Colvin has also provided an enigmatic portrait of the Earl of Mar as preface to a new historical display about Mar, leader of the Jacobites in 1715. Part of the display is devoted to events around that first Jacobite rebellion and the main characters involved. But it also reveals that Mar was a man of wide culture with a deep interest in architecture and what we would now call town planning. Although he died in exile, he left his mark on Alloa, for instance, where his intervention laid the basis of the town’s future prosperity.

• Until 27 March 2016

Public Lecture

Scottish National Portrait Gallery. (12 December 2015)


 Jacobites by Name, Artist’s Book
With contributions from Professor Fiona Stafford, Kathleen Jamie, Rab Wilson, James Lawson, Professor Calum Colvin and National Galleries of Scotland Senior Curator Julie Lawson.

Edition of 100, 86 pages. ISBN 978-1-906270-99-5.

Published by the Trustees of the National Galleries of Scotland. Book Launch, Scottish National Portrait Gallery.
(11 March 2016)

‘Jacobites by Name’ Inverness Museum and Art Gallery

Marking 270th Anniversary of Battle of Culloden. (April 2016 – July 2016)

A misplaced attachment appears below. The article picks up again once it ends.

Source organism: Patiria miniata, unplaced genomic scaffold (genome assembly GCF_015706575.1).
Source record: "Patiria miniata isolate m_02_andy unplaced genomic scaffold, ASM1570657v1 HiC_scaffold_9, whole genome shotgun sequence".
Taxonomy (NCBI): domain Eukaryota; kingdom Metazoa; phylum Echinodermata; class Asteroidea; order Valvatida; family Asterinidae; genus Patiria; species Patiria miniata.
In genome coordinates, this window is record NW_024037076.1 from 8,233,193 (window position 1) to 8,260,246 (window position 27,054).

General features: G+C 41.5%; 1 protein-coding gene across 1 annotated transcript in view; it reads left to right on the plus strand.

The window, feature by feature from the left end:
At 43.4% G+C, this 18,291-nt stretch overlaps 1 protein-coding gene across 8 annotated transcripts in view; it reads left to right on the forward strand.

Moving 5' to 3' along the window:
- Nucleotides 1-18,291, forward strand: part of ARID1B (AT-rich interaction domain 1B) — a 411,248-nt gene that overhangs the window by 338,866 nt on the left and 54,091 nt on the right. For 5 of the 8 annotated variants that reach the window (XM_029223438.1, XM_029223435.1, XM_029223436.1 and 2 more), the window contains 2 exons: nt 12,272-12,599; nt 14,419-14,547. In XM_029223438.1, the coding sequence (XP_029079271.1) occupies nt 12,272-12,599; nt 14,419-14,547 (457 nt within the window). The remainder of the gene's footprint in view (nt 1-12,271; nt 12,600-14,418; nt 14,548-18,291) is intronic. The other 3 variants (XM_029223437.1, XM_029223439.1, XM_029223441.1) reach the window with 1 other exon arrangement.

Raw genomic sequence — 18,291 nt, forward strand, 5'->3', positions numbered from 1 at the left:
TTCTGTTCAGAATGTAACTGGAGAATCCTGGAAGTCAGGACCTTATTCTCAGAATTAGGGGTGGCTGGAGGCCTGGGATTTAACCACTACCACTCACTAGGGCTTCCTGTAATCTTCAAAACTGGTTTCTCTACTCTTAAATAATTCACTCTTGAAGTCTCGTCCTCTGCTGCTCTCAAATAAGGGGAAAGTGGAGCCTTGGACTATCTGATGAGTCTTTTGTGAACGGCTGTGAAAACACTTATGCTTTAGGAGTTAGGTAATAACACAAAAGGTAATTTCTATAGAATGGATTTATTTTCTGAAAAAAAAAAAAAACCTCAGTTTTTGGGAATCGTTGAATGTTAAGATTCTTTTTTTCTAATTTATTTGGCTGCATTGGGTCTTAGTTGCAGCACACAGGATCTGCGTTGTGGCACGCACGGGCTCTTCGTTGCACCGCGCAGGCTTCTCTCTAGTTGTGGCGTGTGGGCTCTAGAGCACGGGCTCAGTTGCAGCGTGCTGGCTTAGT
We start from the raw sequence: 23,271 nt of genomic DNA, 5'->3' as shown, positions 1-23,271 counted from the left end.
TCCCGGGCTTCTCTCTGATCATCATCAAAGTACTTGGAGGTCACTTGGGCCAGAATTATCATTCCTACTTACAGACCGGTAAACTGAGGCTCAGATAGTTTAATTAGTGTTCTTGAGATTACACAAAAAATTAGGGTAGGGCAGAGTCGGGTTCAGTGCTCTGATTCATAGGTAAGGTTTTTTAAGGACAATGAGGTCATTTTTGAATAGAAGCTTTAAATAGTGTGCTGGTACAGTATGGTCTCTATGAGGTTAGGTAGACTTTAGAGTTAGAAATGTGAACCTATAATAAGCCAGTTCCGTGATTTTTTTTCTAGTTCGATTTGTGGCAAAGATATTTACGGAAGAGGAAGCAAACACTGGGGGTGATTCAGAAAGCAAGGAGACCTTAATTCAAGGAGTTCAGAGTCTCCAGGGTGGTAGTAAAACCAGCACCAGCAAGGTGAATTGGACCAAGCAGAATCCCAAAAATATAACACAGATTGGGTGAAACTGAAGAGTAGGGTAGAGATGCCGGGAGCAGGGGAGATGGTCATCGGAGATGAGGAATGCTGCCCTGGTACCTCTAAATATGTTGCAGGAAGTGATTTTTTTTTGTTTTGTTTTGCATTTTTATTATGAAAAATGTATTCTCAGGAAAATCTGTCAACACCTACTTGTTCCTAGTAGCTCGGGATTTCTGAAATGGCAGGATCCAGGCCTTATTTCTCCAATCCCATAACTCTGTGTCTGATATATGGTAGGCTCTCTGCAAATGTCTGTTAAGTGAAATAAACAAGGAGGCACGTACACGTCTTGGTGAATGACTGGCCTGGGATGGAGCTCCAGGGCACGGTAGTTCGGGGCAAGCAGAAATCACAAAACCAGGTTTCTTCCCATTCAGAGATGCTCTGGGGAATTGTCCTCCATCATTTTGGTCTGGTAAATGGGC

Press Features

BBC News website, (4 April 2016) The National, (5 April 2016)

Public Lecture, Inverness Museum and Art Gallery

(19 April 2016)


 ‘Jacobites by Name’, The Scottish Parliament, Edinburgh (22 June 2017 – 7 October 2017).

● The Scotsman (Feature). (1 August 2017). ● Interviews posted on YouTube.

Public Lecture, Scottish Parliament

(16 August 2017)

‘Museography’ Exhibition

Five of the works from ‘Jacobites by Name’ were featured in a solo exhibition ‘Museography’ commissioned as part of a year-long programme marking the 150th Anniversary of The McManus, Dundee’s Art Gallery & Museum. This included two large canvases, a new, large embroidery (based on the smaller one made for the SNPG), and ceramic and glass pieces. This project led directly from the SNPG project and comprised of 20 works juxtaposed with the permanent collection and positioned strategically throughout the galleries, interrupting the viewing experience to create a contrast between the ambivalent visual nature of artworks and their typological classification.

(7 July 2017 – 29 October 2017)

McManus Permanent Collection
One of the canvases was among seven of Colvin’s works acquired by McManus for its permanent collection with the financial assistance of the National Fund for Acquisitions.